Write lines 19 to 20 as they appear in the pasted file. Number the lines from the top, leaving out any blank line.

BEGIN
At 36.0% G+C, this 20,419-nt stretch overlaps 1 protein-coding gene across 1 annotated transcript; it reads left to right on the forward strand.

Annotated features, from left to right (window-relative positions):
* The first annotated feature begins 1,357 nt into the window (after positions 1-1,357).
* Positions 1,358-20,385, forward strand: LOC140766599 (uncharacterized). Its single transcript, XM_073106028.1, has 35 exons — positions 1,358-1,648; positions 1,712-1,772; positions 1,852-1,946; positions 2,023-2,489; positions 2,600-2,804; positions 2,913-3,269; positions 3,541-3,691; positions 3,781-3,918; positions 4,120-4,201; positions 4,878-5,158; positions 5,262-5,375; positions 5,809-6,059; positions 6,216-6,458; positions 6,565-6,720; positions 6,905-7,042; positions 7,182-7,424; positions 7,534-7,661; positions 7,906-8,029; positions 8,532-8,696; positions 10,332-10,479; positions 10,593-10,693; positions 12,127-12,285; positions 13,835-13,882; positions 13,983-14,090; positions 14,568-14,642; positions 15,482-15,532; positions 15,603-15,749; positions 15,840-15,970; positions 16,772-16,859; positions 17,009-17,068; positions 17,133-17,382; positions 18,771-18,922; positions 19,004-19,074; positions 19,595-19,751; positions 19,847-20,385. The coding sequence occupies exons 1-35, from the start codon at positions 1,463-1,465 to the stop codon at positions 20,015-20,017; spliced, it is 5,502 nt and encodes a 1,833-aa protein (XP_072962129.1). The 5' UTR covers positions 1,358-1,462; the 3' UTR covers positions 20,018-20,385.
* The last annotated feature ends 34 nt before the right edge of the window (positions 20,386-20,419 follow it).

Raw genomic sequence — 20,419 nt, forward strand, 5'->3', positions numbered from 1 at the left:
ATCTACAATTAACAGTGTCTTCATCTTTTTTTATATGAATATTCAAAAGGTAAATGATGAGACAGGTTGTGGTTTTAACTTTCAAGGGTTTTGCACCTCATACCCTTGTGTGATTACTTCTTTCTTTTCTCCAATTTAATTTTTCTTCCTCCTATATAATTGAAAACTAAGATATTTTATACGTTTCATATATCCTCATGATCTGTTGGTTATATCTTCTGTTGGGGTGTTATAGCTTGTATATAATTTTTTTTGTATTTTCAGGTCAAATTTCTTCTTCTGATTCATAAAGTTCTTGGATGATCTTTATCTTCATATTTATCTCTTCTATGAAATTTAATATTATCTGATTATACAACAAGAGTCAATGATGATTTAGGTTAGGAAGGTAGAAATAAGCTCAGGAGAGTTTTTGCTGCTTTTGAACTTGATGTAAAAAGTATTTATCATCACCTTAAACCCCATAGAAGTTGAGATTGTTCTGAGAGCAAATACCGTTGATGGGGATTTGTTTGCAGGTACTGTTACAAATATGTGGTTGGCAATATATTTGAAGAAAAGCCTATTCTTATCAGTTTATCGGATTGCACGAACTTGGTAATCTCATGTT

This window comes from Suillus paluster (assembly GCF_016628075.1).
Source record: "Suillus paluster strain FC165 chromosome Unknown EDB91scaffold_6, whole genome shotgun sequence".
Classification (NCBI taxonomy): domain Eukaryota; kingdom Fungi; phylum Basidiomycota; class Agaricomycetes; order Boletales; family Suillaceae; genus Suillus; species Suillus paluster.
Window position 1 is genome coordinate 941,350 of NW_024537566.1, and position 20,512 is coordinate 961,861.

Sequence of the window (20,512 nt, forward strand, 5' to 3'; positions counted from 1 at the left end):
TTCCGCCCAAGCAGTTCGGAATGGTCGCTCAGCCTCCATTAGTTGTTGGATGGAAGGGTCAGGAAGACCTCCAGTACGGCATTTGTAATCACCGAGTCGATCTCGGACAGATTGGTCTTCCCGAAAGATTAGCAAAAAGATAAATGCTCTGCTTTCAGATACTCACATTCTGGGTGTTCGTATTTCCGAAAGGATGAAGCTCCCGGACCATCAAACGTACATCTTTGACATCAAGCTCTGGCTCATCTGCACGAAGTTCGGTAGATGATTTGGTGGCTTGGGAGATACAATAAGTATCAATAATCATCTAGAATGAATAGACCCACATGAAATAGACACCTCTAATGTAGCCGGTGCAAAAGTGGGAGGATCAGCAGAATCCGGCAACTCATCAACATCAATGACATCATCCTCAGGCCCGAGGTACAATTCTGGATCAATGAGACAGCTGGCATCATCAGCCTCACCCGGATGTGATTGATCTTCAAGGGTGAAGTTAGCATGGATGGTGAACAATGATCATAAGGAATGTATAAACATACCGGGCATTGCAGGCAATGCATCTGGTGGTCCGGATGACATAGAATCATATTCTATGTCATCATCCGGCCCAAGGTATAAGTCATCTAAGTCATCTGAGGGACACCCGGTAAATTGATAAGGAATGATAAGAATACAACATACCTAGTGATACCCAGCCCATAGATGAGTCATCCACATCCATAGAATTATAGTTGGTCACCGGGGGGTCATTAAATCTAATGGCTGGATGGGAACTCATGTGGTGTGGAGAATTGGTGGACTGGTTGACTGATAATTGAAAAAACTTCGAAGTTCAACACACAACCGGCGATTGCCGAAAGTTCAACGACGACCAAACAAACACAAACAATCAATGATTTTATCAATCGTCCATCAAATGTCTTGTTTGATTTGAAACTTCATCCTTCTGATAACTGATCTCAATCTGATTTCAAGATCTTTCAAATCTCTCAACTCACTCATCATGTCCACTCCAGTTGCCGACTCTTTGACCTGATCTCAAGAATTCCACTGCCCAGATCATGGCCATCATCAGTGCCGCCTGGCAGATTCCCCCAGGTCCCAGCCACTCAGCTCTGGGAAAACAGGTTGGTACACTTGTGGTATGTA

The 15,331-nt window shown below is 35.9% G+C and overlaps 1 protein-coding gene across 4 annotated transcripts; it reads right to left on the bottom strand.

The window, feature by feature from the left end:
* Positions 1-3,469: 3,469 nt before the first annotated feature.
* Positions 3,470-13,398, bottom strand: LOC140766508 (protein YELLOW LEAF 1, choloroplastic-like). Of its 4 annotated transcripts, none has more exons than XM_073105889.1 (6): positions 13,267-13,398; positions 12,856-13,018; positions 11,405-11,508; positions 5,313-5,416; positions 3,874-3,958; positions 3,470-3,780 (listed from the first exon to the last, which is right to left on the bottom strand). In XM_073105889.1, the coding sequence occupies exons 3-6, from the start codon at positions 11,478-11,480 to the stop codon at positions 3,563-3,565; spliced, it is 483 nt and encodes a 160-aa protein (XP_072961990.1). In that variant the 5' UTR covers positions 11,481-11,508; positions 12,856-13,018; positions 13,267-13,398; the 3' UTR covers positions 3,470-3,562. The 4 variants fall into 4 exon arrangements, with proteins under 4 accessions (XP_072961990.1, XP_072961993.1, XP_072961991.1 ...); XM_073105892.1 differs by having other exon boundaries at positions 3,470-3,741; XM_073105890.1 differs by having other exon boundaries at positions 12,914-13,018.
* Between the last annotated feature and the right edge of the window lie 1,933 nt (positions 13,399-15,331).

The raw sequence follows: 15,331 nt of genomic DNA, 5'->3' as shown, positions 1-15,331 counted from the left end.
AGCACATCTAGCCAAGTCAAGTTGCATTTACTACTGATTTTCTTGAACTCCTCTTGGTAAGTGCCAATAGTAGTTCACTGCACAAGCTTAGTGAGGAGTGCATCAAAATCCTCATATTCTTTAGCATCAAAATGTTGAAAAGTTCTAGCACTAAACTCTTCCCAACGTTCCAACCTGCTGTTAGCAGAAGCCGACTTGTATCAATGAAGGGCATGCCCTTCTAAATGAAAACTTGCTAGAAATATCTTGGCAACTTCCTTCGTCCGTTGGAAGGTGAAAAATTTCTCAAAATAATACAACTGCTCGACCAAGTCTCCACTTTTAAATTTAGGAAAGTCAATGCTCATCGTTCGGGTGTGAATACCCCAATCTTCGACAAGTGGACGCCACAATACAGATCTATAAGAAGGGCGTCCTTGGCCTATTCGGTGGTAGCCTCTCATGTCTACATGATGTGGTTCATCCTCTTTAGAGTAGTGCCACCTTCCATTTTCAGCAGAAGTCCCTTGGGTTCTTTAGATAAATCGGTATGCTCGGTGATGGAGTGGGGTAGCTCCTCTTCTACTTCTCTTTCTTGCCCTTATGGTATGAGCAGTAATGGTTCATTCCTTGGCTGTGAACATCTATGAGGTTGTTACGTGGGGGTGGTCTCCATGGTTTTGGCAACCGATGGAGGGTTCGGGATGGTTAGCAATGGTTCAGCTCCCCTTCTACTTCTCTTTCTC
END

The raw sequence follows: 15,331 nt of genomic DNA, 5'->3' as shown, positions 1-15,331 counted from the left end.
AGCACATCTAGCCAAGTCAAGTTGCATTTACTACTGATTTTCTTGAACTCCTCTTGGTAAGTGCCAATAGTAGTTCACTGCACAAGCTTAGTGAGGAGTGCATCAAAATCCTCATATTCTTTAGCATCAAAATGTTGAAAAGTTCTAGCACTAAACTCTTCCCAACGTTCCAACCTGCTGTTAGCAGAAGCCGACTTGTATCAATGAAGGGCATGCCCTTCTAAATGAAAACTTGCTAGAAATATCTTGGCAACTTCCTTCGTCCGTTGGAAGGTGAAAAATTTCTCAAAATAATACAACTGCTCGACCAAGTCTCCACTTTTAAATTTAGGAAAGTCAATGCTCATCGTTCGGGTGTGAATACCCCAATCTTCGACAAGTGGACGCCACAATACAGATCTATAAGAAGGGCGTCCTTGGCCTATTCGGTGGTAGCCTCTCATGTCTACATGATGTGGTTCATCCTCTTTAGAGTAGTGCCACCTTCCATTTTCAGCAGAAGTCCCTTGGGTTCTTTAGATAAATCGGTATGCTCGGTGATGGAGTGGGGTAGCTCCTCTTCTACTTCTCTTTCTTGCCCTTATGGTATGAGCAGTAATGGTTCATTCCTTGGCTGTGAACATCTATGAGGTTGTTACGTGGGGGTGGTCTCCATGGTTTTGGCAACCGATGGAGGGTTCGGGATGGTTAGCAATGGTTCAGCTCCCCTTCTACTTCTCTTTCTC